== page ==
Inside the historic corridor of the Feliciana Parishes, off of Hwy 61, is the Port Hudson National Cemetery. In researching the historic bluffs of Port Hudson, their website offers a generous collection of the area’s rich history. In late April, 1862, the Confederates were losing control of the Mississippi River. Although they had strengthened their position at Vicksburg, Mississippi, the Confederates needed more reinforcements below the mouth of the Red River, a primary route for supplies.

The bluffs near the town of Port Hudson offered high ground just upstream from Baton Rouge and overlooked the bend in the river. This gave the Confederates an eagle eye for Union warships coming down the river.

Port Hudson National Cemetery tree trunks wide wm

On May 23, 1863, the siege of Port Hudson began in what became one of the bloodiest and treacherous battles of the Civil War. The Confederates were outnumbered with roughly 30,000 Union troops against 6,800 Confederates. The Union Army led ferocious attacks over a six-week period. When Vicksburg surrendered, so did Port Hudson. It became the longest battle in American military history, 48 days with thousands of causalities and Confederate soldiers nearly exhausting their ammo, and the site notes, were reduced to eating mules, horses and rats.

The Port Hudson Battlefield is now a National Historic Landmark. Visitors will get a rare look into what the website notes is probably the only naturally preserved Civil War extant battleground in that the gun pits and trenches remain today in virtually the same places they were during the battle. These brave soldiers have found their eternal resting place at the Port Hudson National Cemetery, a short distance from the Port Hudson Battlefield.

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In addition to the Confederate forces that died during the siege of Port Hudson, nearly 4,000 Union soldiers are buried at the cemetery, but only 600 were identified. The cemetery’s website notes that roughly 500 Confederate soldiers that died during the battle were buried in the trenches where they fell.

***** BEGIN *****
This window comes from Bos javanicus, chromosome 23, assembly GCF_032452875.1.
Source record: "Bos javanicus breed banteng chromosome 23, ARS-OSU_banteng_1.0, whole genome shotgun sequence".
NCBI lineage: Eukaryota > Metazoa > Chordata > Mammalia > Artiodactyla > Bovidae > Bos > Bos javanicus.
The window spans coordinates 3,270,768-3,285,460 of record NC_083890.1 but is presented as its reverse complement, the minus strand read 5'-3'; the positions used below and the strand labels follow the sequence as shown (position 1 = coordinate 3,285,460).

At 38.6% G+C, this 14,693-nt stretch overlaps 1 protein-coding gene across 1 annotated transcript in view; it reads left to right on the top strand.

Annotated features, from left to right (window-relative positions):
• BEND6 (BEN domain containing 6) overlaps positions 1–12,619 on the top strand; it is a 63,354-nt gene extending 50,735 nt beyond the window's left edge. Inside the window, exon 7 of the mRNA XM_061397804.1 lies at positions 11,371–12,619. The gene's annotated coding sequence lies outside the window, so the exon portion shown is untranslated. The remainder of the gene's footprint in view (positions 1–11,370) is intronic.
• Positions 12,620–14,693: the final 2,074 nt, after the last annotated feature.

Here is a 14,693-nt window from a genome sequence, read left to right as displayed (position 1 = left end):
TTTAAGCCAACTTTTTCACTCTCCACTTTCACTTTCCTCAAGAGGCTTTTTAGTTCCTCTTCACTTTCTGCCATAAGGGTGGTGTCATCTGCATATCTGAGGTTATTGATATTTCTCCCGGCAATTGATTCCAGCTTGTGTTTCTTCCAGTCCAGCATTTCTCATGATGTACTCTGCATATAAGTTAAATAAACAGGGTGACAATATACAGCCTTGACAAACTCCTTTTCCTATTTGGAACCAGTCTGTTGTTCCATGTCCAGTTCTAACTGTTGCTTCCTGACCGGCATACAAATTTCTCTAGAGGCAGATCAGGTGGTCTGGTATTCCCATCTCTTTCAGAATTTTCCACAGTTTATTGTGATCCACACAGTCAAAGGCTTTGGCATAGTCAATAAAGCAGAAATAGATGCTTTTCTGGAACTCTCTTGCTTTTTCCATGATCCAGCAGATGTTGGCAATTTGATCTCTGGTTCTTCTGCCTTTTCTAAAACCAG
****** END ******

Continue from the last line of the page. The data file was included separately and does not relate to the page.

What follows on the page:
Burials began in 1863, and in 1866, the federal government declared the site a national cemetery. Both the casualties of the Port Hudson siege and soldiers who died in nearby military hospitals are interred there.

Not far from the Port Hudson National Cemetery is the new Louisiana National Park/Cemetery with 129 acres. The Port Hudson Cemetery is at capacity and home to 13,000 former members of the US military and their spouses, ranging from the Civil War to the current Iraq and Afghanistan wars. The new cemetery is already a sacred ground for veterans. White stones are glowing against a blue sky striped with wispy clouds. Even the barren trees take a back seat, letting the markers take the lead.

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For more info on traveling through East Feliciana Parish, visit their tourism website.

For more historic sites throughout the Feliciana Parishes visit the state website on the Port Hudson Historic Site. www.crt.state.la.us/louisiana-state- parks/historic-sites/port-hudson-state-historic-site/index